First thing this morning, we had breakfast at our B&B. All the guests ate here in this room:
On the menu was homemade croissants, pastries with chocolate filling, Tuscan bread, honey/jams, slices of cheese and slices of ham.
Now the best thing on the menu was the coffee; espresso actually. I hate espresso here in the States, but in Italy… I loved it! It is so creamy and smooth and not at all bitter. Just a nice strong coffee flavor. Davide (the owner) would give us two cups of espresso every morning because of how much we loved it!
This day was dedicated to exploring the city and doing the touristy things.
We first went to St. Mark’s square and visited St. Mark’s Basilica. Venice brought Byzantium art to the West. The architectural idea of St. Mark’s Basilica is from Constantinople. The present day church started to be built in the 11th century! Now this is an old church!
The mosaics in this church are gorgeous! More than 8000 square meters of mosaics cover this church. It took 8 centuries to complete them. These people had some patience! The floors, walls and ceiling are covered in mosaics. The floor was very interesting because it looked like waves. It was not flat at all! This is because of all the earthquakes and Venice sinking.
We were very lucky in our timing of our visit because we went when they turn on the flood lights. Without these flood lights, the church is very dark and you can’t really see the mosaics that well. But when these lights come on… the mosaics just shine.
The Pala d’Oro, the high altar piece, is recognized as one of the most refined and accomplished works of Byzantine craftsmanship. You can see why. This piece has almost 2,000 precious gems!
One of the most impressive things we saw in the basilica was the sculpture of 4 bronze horses. They were really beautiful. They looked very real; you can even see the veins. But the coolest part was that the carbon dating on these horses places their construction in the second century BC! Isn’t that amazing?! Historians believe that the horses made their way to St. Mark’s somewhere in the 1200s as spoils of war when Constantinople was conquered.
After looking around inside the church we were able to go onto the church’s balcony. From here we had a lovely view of the square, clock tower, bell tower and the Doge’s Palace (a doge was Venice’s version of an emperor).
In this picture you can kind of see their glass windows. They were so old!
Very dangerous roof. An older gentleman fell on this roof. 🙁
After exploring the church we went next door to the bell tower. There has been a tower (watch tower/lighthouse) since the 12th century. Although the tower has been reconstructed several times because of earthquakes and fire damage, the present form is from 1912. From this tower is a spectacular view of Venice and the surrounding islands. It was a bit foggy and cloudy the day we went, but the view is still awesome.
St. Mark’s Square. See how it is narrower at one end? That is so that the square looks longer than it actually is.
The city of Venice.
One of the surrounding islands.
Fun fact that us nerds loved was that the Galileo Galilei demonstrated his telescope to the Doge of Venice in 1609. There is a plaque commemorating this event pictured here. So cool!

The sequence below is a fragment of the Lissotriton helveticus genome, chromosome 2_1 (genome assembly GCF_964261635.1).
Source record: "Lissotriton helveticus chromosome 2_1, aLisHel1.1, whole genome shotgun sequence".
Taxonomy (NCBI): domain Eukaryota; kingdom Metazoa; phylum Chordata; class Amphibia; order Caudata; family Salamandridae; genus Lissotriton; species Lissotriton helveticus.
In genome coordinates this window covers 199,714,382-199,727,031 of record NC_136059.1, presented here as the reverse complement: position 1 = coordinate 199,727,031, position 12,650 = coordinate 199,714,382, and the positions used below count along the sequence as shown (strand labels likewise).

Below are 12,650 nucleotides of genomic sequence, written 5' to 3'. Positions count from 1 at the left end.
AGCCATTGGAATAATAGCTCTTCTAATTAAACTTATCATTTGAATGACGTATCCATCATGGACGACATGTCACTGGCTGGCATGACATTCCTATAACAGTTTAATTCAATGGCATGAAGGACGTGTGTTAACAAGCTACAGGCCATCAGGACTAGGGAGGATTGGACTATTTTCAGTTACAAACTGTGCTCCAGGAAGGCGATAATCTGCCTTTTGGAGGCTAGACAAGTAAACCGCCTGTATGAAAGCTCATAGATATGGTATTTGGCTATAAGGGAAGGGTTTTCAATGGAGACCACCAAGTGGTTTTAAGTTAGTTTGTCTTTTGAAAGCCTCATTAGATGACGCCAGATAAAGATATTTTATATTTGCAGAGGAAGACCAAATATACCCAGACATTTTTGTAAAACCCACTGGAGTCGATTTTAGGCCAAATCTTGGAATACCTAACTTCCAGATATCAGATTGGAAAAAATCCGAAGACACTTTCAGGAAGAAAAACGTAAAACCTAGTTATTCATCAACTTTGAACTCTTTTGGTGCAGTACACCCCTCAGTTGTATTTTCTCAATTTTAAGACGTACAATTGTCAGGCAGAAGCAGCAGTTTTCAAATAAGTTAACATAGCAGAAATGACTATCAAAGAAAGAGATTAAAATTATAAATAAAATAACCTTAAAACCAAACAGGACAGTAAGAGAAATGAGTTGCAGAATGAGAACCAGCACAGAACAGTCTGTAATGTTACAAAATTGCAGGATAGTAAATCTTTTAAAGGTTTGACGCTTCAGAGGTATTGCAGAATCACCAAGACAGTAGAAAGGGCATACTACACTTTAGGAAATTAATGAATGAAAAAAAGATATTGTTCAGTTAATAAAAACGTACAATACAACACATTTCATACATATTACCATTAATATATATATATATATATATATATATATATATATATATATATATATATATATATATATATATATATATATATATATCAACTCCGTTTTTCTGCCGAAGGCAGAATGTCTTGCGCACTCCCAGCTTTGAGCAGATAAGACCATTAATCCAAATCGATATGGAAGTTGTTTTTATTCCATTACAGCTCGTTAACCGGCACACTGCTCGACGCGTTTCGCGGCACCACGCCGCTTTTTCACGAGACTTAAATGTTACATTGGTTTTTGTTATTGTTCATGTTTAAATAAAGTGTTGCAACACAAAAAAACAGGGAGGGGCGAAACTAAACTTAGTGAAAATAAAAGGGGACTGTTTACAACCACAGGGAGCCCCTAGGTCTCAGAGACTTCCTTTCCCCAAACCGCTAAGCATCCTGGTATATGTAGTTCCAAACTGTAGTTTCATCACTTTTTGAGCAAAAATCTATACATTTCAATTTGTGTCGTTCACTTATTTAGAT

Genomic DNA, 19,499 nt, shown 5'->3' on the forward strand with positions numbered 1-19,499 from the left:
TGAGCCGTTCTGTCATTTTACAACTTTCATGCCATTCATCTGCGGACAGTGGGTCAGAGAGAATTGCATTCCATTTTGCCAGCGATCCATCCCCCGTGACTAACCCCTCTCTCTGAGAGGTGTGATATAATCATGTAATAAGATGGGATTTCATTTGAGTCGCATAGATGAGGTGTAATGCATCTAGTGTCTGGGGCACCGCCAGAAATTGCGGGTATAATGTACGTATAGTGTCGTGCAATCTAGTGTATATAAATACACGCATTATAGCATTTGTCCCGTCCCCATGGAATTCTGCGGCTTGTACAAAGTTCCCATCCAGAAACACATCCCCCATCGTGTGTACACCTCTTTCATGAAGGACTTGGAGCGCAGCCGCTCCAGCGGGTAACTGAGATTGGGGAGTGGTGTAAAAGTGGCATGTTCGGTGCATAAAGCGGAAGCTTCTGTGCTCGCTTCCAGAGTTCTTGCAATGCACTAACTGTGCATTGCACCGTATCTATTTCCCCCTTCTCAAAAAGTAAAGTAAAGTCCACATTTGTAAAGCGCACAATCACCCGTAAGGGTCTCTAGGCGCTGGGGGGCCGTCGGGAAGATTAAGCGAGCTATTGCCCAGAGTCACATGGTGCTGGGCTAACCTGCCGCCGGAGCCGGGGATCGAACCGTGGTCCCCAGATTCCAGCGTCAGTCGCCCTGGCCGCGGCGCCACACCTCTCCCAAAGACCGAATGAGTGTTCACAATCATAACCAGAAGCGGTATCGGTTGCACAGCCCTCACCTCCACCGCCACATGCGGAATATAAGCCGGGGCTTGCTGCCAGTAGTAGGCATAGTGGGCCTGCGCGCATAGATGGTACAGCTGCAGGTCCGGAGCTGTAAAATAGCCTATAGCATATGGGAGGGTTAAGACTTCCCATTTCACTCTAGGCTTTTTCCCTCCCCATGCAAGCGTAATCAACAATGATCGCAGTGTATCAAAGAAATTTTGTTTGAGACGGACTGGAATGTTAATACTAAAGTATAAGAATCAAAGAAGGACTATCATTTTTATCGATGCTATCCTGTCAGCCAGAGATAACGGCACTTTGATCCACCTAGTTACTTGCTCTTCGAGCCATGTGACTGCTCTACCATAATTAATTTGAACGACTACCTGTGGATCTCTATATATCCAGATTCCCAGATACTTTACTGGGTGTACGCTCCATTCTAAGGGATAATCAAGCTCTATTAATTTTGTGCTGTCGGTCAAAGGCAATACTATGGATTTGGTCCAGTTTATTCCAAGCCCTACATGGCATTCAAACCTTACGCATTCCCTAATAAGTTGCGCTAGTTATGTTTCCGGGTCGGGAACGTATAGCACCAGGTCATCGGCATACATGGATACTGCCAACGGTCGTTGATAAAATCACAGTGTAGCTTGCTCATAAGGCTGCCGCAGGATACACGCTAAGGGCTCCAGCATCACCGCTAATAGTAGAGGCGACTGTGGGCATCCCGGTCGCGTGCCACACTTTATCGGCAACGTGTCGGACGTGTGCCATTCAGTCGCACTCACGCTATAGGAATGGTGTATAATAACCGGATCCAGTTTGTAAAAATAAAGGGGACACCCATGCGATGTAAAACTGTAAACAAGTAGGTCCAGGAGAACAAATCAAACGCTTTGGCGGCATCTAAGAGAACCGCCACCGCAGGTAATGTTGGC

For lunch we went to another wine bar, but this one was so amazingly cool! This wine bar is the oldest wine bar in Venice – Cantine del Vino Gia Schiavi. It is off the beaten path and full of locals.
All the locals order wine and sandwiches to go and stand along the canal and eat their lunch.
We sat down at a well to finish drinking our wine. Venice had these wells all over the city. For centuries they have been an essential element of Venetian daily life. Usually located in the middle of squares and courtyards, on higher ground, the wells supplied the population’s freshwater. The wells collect rain water and filter it. They are still used today! Amazing!
And of course our traditional feet picture!
The vaporetto is an easy and cheap way of seeing the palaces on the grand canal.
Here you can see a dilapidated palace thats has been abandoned. Many Venetians can not afford to buy these palaces and fix them up. There are extremely strict rules regarding remodeling all the buildings in Venice. It is just too expensive. A 1,000 Venetians leave Venice every year because life here is just too expensive and difficult. Soon the only people left in Venice will be tourists. 🙁
The tour ended at St. Mark’s square. Here is a good view of the Doge’s Palace.
After the tour we strolled around Venice – getting lost in the city. Getting lost isn’t too big of a deal. Venice is small and you are on an island! 😉
This is the walkway going around the Doge’s Palace.
Strolling along you can see gondoliers floating under these beautiful bridges. Here is the Bridge of Sighs.
We saw laundry being hung across alley ways and streets. These streets are the ones you want to walk down because they smell so clean and fresh!
We stopped by their arsenal. This was Venice’s shipyard. Here they mass-produced ships on a grand scale. It was one of the earliest large-scale industrial enterprises in history. Venetians could build 3 large naval ships a day! Wow!
For dinner we found a restaurant far off the tourist track near our hotel. It was called, Ristorante Il Migliore. Here we had the best risotto we have ever eaten in our lives! Risotto Primavera.
As we were eating our dinner, two guys came by and starting playing music. It was quite romantic! (Sorry it is so blurry! They were quite enthusiastic!)
This is what the restaurant looked like. We ate at that little table set for two to the left of the photo.
And this concludes our second day in Venice!